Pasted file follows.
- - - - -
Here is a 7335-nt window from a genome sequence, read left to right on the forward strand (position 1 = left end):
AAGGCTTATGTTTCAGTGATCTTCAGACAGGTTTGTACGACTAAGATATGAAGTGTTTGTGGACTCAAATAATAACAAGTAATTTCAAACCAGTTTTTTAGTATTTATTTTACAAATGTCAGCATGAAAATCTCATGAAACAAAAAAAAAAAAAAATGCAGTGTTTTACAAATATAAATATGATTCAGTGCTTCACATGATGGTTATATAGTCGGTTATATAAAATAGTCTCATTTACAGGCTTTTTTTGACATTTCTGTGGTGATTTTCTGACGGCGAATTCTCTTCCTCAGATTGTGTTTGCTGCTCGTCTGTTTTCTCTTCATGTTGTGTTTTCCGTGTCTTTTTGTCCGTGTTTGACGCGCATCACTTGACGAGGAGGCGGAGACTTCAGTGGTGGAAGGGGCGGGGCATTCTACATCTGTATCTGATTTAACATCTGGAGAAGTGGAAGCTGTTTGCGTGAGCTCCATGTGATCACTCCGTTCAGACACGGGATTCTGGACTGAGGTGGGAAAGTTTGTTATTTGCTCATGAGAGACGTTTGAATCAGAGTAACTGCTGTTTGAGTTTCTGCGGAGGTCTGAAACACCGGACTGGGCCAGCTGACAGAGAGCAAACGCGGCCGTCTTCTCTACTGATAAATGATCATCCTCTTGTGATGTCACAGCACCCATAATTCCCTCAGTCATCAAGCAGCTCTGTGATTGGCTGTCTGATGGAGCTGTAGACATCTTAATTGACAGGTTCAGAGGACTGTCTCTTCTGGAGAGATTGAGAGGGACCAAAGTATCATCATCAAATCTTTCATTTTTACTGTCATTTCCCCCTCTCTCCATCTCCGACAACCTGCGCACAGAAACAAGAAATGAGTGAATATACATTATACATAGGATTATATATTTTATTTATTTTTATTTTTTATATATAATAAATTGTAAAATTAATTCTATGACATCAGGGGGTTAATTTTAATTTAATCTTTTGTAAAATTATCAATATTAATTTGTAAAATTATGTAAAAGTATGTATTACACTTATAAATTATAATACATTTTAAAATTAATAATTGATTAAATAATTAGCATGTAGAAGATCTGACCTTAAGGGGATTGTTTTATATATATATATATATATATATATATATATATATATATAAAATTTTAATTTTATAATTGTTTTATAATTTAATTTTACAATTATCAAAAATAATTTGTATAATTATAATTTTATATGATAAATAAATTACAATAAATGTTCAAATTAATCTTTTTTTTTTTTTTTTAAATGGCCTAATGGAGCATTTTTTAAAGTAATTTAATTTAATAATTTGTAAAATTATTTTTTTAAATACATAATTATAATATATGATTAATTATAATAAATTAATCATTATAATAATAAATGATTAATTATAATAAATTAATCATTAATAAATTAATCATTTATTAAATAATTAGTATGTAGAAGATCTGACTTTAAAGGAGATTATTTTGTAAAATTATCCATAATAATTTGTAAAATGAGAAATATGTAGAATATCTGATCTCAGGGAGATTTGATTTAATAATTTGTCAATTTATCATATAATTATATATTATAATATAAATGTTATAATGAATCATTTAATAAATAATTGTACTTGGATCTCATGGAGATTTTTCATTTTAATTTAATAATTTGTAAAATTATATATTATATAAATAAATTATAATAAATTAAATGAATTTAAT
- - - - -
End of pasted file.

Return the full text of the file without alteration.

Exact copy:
Here is a 7335-nt window from a genome sequence, read left to right on the forward strand (position 1 = left end):
AAGGCTTATGTTTCAGTGATCTTCAGACAGGTTTGTACGACTAAGATATGAAGTGTTTGTGGACTCAAATAATAACAAGTAATTTCAAACCAGTTTTTTAGTATTTATTTTACAAATGTCAGCATGAAAATCTCATGAAACAAAAAAAAAAAAAAATGCAGTGTTTTACAAATATAAATATGATTCAGTGCTTCACATGATGGTTATATAGTCGGTTATATAAAATAGTCTCATTTACAGGCTTTTTTTGACATTTCTGTGGTGATTTTCTGACGGCGAATTCTCTTCCTCAGATTGTGTTTGCTGCTCGTCTGTTTTCTCTTCATGTTGTGTTTTCCGTGTCTTTTTGTCCGTGTTTGACGCGCATCACTTGACGAGGAGGCGGAGACTTCAGTGGTGGAAGGGGCGGGGCATTCTACATCTGTATCTGATTTAACATCTGGAGAAGTGGAAGCTGTTTGCGTGAGCTCCATGTGATCACTCCGTTCAGACACGGGATTCTGGACTGAGGTGGGAAAGTTTGTTATTTGCTCATGAGAGACGTTTGAATCAGAGTAACTGCTGTTTGAGTTTCTGCGGAGGTCTGAAACACCGGACTGGGCCAGCTGACAGAGAGCAAACGCGGCCGTCTTCTCTACTGATAAATGATCATCCTCTTGTGATGTCACAGCACCCATAATTCCCTCAGTCATCAAGCAGCTCTGTGATTGGCTGTCTGATGGAGCTGTAGACATCTTAATTGACAGGTTCAGAGGACTGTCTCTTCTGGAGAGATTGAGAGGGACCAAAGTATCATCATCAAATCTTTCATTTTTACTGTCATTTCCCCCTCTCTCCATCTCCGACAACCTGCGCACAGAAACAAGAAATGAGTGAATATACATTATACATAGGATTATATATTTTATTTATTTTTATTTTTTATATATAATAAATTGTAAAATTAATTCTATGACATCAGGGGGTTAATTTTAATTTAATCTTTTGTAAAATTATCAATATTAATTTGTAAAATTATGTAAAAGTATGTATTACACTTATAAATTATAATACATTTTAAAATTAATAATTGATTAAATAATTAGCATGTAGAAGATCTGACCTTAAGGGGATTGTTTTATATATATATATATATATATATATATATATATATATATAAAATTTTAATTTTATAATTGTTTTATAATTTAATTTTACAATTATCAAAAATAATTTGTATAATTATAATTTTATATGATAAATAAATTACAATAAATGTTCAAATTAATCTTTTTTTTTTTTTTTTAAATGGCCTAATGGAGCATTTTTTAAAGTAATTTAATTTAATAATTTGTAAAATTATTTTTTTAAATACATAATTATAATATATGATTAATTATAATAAATTAATCATTATAATAATAAATGATTAATTATAATAAATTAATCATTAATAAATTAATCATTTATTAAATAATTAGTATGTAGAAGATCTGACTTTAAAGGAGATTATTTTGTAAAATTATCCATAATAATTTGTAAAATGAGAAATATGTAGAATATCTGATCTCAGGGAGATTTGATTTAATAATTTGTCAATTTATCATATAATTATATATTATAATATAAATGTTATAATGAATCATTTAATAAATAATTGTACTTGGATCTCATGGAGATTTTTCATTTTAATTTAATAATTTGTAAAATTATATATTATATAAATAAATTATAATAAATTAAATGAATTTAAT